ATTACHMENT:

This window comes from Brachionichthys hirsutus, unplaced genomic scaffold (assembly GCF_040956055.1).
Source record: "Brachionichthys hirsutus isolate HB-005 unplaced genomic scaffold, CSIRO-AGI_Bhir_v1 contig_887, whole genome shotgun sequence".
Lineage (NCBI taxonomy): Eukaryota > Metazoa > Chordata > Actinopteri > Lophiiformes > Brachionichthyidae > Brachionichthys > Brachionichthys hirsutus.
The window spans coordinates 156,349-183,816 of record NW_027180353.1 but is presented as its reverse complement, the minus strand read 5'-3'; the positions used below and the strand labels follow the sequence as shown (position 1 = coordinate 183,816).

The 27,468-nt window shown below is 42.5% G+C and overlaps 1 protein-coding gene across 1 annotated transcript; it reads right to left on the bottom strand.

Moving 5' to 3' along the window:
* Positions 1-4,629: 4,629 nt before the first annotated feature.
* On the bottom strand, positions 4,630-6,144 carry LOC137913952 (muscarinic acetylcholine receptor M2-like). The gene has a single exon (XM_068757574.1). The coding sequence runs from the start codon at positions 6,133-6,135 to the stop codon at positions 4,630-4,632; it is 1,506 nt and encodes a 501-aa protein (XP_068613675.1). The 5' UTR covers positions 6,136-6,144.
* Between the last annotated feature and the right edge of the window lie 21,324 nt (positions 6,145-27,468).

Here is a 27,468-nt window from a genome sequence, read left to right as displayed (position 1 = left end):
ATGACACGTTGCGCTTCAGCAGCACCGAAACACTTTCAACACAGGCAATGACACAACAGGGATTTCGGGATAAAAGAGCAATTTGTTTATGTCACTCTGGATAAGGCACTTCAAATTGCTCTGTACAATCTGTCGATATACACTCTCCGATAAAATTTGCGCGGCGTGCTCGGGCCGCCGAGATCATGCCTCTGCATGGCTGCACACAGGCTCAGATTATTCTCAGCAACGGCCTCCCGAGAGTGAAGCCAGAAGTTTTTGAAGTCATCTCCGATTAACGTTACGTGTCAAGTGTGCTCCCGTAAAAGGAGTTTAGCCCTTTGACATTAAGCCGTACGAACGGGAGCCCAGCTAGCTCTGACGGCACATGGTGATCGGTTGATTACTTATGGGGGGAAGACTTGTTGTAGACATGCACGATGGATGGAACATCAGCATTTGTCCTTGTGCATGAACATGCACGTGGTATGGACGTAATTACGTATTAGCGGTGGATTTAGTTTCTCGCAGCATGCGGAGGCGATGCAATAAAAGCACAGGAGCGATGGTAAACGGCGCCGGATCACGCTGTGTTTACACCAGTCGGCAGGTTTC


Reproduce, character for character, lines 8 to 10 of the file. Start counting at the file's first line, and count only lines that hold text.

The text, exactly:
* On the bottom strand, positions 4,630-6,144 carry LOC137913952 (muscarinic acetylcholine receptor M2-like). The gene has a single exon (XM_068757574.1). The coding sequence runs from the start codon at positions 6,133-6,135 to the stop codon at positions 4,630-4,632; it is 1,506 nt and encodes a 501-aa protein (XP_068613675.1). The 5' UTR covers positions 6,136-6,144.
* Between the last annotated feature and the right edge of the window lie 21,324 nt (positions 6,145-27,468).

Here is a 27,468-nt window from a genome sequence, read left to right as displayed (position 1 = left end):